Green sea turtle migrates huge distance in Indian Ocean
- 21 July 2014
- From the section South West Wales
A green sea turtle migrated a staggering 3,979 km (2,472 miles) in a year, according to Swansea University researchers.
An aerial was attached to the back of eight turtles by scientists using satellite technology to monitor the species' habits.
The project found one travelled from the Chagos Islands in the Indian Ocean to the coast of Somalia in east Africa.
It is believed to be the furthest green sea turtle migration recorded.
The Swansea scientists, collaborating with colleagues in Australia and the Seychelles, were investigating the effectiveness of marine protected areas which have been set up by governments around the world over the last decade to improve conservation and protect species and biodiversity from damage and disturbance.
Published in the latest issue of Conservation Biology, the research team found
- Seven of the eight tracked turtles migrated to foraging grounds which lay outside a protected boundary around the Chagos Islands
- Only one of the eight tracked turtles remained inside the protected area after the breeding season had finished
The study focused on the green sea turtles which breed on the Chagos Islands in the Chagos Archipelago which became a protected area in 2010, according to Prof Graeme Hays from the College of Science at Swansea University.
"The message from this research is that networks of small protected areas need to be developed alongside larger ones so species which migrate over long distances can stay in safe zones for as much time as possible," he said.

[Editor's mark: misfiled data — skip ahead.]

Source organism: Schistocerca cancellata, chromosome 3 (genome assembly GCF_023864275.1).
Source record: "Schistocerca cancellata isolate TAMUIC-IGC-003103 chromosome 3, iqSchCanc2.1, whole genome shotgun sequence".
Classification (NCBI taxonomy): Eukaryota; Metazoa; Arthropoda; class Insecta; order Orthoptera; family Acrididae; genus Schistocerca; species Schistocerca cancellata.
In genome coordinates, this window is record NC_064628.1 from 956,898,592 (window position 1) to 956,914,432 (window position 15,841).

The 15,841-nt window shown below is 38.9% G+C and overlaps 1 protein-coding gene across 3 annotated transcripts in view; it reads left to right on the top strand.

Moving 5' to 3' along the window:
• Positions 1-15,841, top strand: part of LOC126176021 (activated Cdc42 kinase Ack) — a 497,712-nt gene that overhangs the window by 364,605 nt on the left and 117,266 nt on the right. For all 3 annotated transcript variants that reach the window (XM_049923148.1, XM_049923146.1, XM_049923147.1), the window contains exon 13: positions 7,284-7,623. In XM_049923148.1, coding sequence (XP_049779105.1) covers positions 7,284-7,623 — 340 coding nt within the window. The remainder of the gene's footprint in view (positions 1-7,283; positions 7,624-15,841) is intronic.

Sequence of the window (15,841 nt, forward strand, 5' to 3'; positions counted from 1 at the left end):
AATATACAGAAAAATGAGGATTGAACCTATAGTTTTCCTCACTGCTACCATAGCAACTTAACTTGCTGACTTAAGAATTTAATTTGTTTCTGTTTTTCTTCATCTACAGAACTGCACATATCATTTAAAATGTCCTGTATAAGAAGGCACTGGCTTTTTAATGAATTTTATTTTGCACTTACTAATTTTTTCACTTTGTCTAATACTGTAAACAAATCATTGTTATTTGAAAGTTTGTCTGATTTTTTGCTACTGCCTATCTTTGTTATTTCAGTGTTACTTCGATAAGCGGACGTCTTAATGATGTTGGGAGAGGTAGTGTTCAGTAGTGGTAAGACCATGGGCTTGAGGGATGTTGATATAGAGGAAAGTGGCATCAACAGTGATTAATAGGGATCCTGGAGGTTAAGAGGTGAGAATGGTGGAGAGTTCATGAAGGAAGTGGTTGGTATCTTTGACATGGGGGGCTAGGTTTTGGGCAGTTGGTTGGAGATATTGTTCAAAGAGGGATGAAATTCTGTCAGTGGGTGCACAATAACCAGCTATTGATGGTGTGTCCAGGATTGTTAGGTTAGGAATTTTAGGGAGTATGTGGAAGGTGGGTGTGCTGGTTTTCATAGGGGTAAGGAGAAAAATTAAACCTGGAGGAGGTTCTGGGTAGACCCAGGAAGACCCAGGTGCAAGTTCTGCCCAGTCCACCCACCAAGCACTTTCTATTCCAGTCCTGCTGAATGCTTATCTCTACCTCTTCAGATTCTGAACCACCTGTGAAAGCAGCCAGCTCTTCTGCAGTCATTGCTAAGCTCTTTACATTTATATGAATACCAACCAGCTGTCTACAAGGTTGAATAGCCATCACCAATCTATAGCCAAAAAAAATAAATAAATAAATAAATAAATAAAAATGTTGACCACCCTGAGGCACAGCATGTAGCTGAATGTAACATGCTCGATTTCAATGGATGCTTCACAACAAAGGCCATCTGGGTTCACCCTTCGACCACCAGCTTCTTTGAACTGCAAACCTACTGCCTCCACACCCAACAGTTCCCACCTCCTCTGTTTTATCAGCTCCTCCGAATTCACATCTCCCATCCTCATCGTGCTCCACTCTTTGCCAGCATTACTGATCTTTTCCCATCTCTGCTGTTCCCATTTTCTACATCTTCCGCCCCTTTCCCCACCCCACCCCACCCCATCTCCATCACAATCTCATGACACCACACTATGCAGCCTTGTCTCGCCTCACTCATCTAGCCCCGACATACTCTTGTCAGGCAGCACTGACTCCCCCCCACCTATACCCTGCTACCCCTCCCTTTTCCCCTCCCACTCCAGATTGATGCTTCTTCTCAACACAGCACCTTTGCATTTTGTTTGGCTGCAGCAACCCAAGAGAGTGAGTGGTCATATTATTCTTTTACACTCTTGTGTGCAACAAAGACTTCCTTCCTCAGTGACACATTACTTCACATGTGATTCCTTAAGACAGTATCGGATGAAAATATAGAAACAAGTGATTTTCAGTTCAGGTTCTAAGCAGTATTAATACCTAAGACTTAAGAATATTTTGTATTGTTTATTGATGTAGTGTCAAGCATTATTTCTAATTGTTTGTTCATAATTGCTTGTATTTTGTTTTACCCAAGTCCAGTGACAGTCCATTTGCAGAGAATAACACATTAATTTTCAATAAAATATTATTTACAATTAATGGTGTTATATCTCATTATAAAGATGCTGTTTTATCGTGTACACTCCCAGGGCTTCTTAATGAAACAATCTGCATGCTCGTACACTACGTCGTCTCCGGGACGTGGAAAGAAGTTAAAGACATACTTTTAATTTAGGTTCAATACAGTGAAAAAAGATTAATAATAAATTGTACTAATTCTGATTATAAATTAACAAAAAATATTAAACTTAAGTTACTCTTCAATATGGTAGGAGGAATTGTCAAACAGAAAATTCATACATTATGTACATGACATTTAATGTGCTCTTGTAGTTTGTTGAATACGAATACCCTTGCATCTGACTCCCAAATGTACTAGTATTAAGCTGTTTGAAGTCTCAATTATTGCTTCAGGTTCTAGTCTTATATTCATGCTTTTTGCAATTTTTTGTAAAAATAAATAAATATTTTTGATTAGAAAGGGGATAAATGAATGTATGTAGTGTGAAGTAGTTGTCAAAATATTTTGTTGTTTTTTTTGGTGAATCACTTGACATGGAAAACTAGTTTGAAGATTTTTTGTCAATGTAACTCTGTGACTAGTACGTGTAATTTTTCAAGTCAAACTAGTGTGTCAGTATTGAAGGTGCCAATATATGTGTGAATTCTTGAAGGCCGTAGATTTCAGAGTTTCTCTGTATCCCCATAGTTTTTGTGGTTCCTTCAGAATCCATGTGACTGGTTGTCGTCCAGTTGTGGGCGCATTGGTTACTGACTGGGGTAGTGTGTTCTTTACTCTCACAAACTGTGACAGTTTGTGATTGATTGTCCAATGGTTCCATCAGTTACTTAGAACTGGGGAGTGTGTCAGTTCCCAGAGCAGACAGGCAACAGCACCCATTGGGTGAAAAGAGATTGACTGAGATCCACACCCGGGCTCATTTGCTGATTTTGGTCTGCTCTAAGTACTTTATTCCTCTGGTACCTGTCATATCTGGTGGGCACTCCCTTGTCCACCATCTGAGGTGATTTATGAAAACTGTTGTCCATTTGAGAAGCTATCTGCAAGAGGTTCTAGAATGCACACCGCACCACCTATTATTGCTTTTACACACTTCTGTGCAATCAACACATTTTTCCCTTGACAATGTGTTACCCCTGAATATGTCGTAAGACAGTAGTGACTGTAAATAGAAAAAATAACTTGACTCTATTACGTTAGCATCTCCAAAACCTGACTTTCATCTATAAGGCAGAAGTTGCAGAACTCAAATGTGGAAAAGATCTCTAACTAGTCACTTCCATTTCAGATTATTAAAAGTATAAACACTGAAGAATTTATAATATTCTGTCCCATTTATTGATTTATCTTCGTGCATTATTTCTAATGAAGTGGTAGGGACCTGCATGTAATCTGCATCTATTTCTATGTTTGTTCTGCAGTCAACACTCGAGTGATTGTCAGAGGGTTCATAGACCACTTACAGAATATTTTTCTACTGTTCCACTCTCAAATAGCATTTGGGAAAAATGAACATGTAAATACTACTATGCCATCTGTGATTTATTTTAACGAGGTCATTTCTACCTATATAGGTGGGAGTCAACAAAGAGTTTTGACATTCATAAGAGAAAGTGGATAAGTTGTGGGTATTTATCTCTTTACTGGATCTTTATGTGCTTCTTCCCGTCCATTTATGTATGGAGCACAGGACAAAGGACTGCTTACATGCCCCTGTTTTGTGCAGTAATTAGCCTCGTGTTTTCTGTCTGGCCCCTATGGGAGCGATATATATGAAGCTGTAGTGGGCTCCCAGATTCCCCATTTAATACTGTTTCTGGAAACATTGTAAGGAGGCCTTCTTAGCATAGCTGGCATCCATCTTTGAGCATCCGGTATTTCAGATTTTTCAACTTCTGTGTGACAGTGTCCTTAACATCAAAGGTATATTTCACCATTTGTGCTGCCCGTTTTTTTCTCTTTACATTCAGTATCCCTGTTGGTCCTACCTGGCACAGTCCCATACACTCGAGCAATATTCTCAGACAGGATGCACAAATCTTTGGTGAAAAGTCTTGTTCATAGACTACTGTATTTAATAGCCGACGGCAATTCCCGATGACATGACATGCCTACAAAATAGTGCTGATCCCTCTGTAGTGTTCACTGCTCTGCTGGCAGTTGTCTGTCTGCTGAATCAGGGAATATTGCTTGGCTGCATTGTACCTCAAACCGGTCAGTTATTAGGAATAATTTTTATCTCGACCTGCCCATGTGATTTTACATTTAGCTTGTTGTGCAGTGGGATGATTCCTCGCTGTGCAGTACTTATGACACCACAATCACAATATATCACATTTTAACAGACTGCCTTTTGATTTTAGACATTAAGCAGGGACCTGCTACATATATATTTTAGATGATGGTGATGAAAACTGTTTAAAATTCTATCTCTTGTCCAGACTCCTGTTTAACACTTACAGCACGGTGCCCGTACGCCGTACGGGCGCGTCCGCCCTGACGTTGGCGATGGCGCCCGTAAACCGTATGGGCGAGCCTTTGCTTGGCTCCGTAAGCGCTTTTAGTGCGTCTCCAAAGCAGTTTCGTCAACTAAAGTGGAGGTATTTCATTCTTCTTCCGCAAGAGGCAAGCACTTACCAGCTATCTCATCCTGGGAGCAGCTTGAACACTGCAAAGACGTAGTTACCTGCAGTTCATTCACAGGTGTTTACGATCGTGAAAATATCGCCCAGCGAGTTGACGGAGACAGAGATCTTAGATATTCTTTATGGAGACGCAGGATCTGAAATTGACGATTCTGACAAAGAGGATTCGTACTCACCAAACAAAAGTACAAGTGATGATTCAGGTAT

GREEN SEA TURTLE FACTS
- The average life span of a green sea turtle in the wild is over 80 years
- They grow up to 5ft (1.5 m) and weigh up to 700 lbs (317 kg)
- Adults feed on seagrass
- Like other sea turtles, the green turtle cannot pull its head into its shell
- Green sea turtles (Chelonia Mydas) are reptiles whose ancestors evolved on land and took to the sea to live about 150 million years ago
Source: National Geographic
Nicole Esteban, a Swansea University researcher who has worked on the project, said: "Green sea turtles are an iconic species and their welfare tells us a lot about the health of our oceans.
"They forage in seagrass meadows which are being depleted because of pollution and other man-made causes.
"Our study helps determine the location of these important habitats, and also highlights the need to protect seagrass meadows, and make a network of small marine protected areas (MPAs)."
Last year, the Welsh government withdrew plans for 10 marine conservation zones in favour of exploring changes to 125 Marine Protected Areas (MPAs) that cover 36% of Welsh seas.